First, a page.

Pitfall #3: Setting unrealistic deadlines

Misunderstanding the magnitude of a task, assignment or project may


lead to you allocating insufficient timescales for completion.

Avoid by:
• When managing a new team, find out about the key challenges they
have faced over the past six months.

• Taking time to properly understand the magnitude of each task,


assignment or project. With appropriate scoping, realistic time
frames for completion can now be allocated.

• Ensure that you obtain comprehensive team input on the viability


of targets and time lines and secure their commitment before going
firm on setting targets and time lines.

Pitfall #4: Poor time management

Although we can assume you are an experienced finance manager, we


need to ask whether you have mastered the art of effective time manage-
ment in your career to date. If you haven’t, your promotion to Finance
Director will simply worsen the problem. Poor management of your time
in the new job will result in many balls being dropped as you attempt to
maintain control of a myriad tasks and objectives at the same time.

Avoid by:
• Having first clarified the deliverables (i.e. what the CEO holds you
accountable for) of the finance department, allocating the constituent
roles and responsibilities to your staff.

• Empowering your staff to do their jobs.

• Keeping ownership of the strategic aspects of the job.

• Being prepared to say no to requests you could not complete in the


required timeframe.

• Be sure to highlight credit for success to the correct team member(s).

• Be sure to monitor and manage all you have delegated and guide
and build each team member when they are failing to achieve the
outcomes. Don’t take over and do it for them.

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Pitfall #5: Poor interpersonal skills

Motivated by the desire to demonstrate their newly-acquired authority,


some new Finance Directors become autocratic to show strength and
secure control and with this often invest time trying to outperform their
predecessors. However, taking an aggressive or autocratic approach to
management has been demonstrated to reduce subordinate performance,
and to lower morale in the department and tends to create a mood of
resistance to your authority.

Strong interpersonal skills are about listening and influence. Being unable
to use these appropriately can result in resistance and conflict instead of
increased performance.

Avoid by:

• Showing staff that you care about them as people, and want to see
them succeed

• Empowering staff by providing them with the means to do the job,


and ensuring that they have the ability to do it.

• Show forward leadership and focus forward to success and not


backward to failures of your predecessor.

• Holding your empowered staff accountable for delivering the


expected results

• Managing individual performance appropriately: recognising and


rewarding, or admonishing and disciplining, as required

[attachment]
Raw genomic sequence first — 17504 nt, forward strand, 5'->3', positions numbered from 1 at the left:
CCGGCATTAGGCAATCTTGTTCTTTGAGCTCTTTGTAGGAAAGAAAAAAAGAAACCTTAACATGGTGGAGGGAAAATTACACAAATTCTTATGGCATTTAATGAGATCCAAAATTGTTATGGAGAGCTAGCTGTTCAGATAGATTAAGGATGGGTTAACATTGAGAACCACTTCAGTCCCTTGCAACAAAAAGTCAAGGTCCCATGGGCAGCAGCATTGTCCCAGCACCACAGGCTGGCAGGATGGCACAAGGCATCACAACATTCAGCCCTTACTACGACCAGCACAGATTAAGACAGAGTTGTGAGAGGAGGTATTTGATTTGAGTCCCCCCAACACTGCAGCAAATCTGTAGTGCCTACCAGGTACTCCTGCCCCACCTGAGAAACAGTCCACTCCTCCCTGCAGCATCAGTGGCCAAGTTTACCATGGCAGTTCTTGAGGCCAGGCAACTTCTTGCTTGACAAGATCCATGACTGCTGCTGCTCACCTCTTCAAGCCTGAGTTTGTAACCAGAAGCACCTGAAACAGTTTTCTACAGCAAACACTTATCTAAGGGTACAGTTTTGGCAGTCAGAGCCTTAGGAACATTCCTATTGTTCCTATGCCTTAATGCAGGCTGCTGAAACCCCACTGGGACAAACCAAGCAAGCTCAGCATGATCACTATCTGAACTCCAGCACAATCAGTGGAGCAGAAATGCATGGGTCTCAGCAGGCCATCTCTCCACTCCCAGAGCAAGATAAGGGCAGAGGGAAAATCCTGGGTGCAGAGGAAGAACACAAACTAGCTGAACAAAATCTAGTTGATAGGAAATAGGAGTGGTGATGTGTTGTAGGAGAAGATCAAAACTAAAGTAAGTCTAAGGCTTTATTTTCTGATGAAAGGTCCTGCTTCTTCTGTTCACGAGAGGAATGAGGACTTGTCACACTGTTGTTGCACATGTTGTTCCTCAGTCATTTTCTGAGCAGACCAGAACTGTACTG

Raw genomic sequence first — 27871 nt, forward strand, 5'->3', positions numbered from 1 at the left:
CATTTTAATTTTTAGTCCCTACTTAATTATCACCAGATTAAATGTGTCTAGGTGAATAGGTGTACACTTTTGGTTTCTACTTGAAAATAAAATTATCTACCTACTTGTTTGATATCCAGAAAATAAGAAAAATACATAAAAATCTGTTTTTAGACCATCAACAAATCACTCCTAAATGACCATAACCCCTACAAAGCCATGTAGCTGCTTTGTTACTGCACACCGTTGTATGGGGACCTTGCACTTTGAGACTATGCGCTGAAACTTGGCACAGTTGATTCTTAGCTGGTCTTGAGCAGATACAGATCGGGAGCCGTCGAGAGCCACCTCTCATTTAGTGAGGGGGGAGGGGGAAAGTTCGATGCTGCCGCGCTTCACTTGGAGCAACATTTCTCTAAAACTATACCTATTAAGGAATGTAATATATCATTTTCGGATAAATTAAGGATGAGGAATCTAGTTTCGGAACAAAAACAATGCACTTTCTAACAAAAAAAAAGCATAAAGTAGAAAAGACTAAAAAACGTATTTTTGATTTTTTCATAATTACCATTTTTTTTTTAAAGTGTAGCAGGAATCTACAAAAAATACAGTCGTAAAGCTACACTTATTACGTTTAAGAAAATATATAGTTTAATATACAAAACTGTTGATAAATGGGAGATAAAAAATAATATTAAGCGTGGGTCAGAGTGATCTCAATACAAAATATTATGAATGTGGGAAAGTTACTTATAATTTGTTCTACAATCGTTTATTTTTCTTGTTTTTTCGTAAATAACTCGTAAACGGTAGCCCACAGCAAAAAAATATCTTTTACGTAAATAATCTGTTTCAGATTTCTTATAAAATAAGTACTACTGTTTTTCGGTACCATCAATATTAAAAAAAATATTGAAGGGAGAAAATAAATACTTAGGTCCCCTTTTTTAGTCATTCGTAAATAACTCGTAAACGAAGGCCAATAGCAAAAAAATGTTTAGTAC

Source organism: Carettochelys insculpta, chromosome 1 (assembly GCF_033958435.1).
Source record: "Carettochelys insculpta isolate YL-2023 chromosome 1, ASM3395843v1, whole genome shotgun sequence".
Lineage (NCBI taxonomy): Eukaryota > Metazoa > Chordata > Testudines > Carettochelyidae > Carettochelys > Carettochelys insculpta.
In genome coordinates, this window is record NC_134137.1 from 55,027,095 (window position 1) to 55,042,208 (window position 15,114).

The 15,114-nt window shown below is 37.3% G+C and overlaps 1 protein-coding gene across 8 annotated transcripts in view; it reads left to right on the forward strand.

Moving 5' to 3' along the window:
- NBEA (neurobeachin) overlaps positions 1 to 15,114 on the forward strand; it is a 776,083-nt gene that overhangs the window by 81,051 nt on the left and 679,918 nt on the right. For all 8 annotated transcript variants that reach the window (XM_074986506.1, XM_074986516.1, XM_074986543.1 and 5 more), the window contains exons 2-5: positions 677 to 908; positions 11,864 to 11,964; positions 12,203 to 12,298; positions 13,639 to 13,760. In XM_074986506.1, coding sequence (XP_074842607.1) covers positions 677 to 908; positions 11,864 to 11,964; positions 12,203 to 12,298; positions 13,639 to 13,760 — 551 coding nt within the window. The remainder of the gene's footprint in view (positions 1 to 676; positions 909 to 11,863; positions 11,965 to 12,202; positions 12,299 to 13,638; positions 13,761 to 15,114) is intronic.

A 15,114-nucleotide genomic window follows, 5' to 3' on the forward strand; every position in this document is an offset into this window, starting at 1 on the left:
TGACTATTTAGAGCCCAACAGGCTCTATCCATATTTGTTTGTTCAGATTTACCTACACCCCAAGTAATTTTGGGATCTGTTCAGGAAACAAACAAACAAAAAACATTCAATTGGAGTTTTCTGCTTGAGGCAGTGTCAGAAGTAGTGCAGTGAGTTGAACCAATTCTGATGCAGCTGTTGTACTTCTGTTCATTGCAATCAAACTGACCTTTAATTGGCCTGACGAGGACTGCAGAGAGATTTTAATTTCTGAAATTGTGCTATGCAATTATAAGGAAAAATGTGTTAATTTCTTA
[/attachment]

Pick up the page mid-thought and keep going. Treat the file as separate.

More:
• Leading by example: Getting into the trenches and not building


an “Ivory Tower”

Pitfall #6: New Broom Syndrome

Often newly appointed Financial Directors will rush into a new role and
attempt to change existing systems, policies and procedures. This at times
done just for the sake of change or to establish their own identity in the
Finance department.

Avoid by:

• First establish the strength and weaknesses, effectiveness and adequacy


of the existing systems giving regard to the business of the organisation.

• Discussing proposed changes with the CEO and finance team to


establish their relativity to the business of the organisation.

• Introduce changes “piecemeal” and not in a “blanket approach”

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You are going to make mistakes, but by being prepared and taking timely action
in the early stages of your new role, you can avoid these pitfalls.

3. Finance Directors: Myths and Facts


About the “First 90 Days”

Unfortunately, the “First 90 Days” strategy for Finance Directors has fallen victim
to several myths that can make it difficult for leaders to lead. Take heed of these
myths while preparing to enter your new role.

Myth 1 – New Finance Directors need to look outward and move quickly to sort
out shortcomings.

Fact – New Finance Directors benefit from introspection as much as they do


from inspection. They should reflect on their leadership style so that they can
effectively adapt and harmonise it with the company culture (changing the
culture, if it needs to change, will take time)

Myth 2 – New Finance Directors should make an impact as early on as possible,


notching up a couple of “quick wins.”

Fact – New Finance Directors need to find out what makes the company tick and
work within this reality to achieve the necessary goals.

Myth 3 – New Finance Directors should establish an executive by recruiting the


top-performing individuals.

Fact – “Team” can be more important than “individual.” Look for team players
instead of individual superstars when establishing your inner circle.

Myth 4 – New Finance Directors should promptly define and communicate


performance metrics.

Fact – Before defining any evaluation criteria or defining standards for others, you
should first establish and communicate how you yourself will be evaluated.

Myth 5 – New Finance Directors have to be the smartest person in the room.

Fact – Omniscience is simply unobtainable and cannot guarantee strong leader-


ship. Smartness is, of course, helpful, but so is inquisitiveness and humility.

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Myth 6 - Arguably, the biggest, and most dangerous myth of all, is that a new
Finance Director’s worth can be judged within the first 90 days. While the first
90 days are certainly a necessary consideration, they cannot be viewed as
realistically sufficient.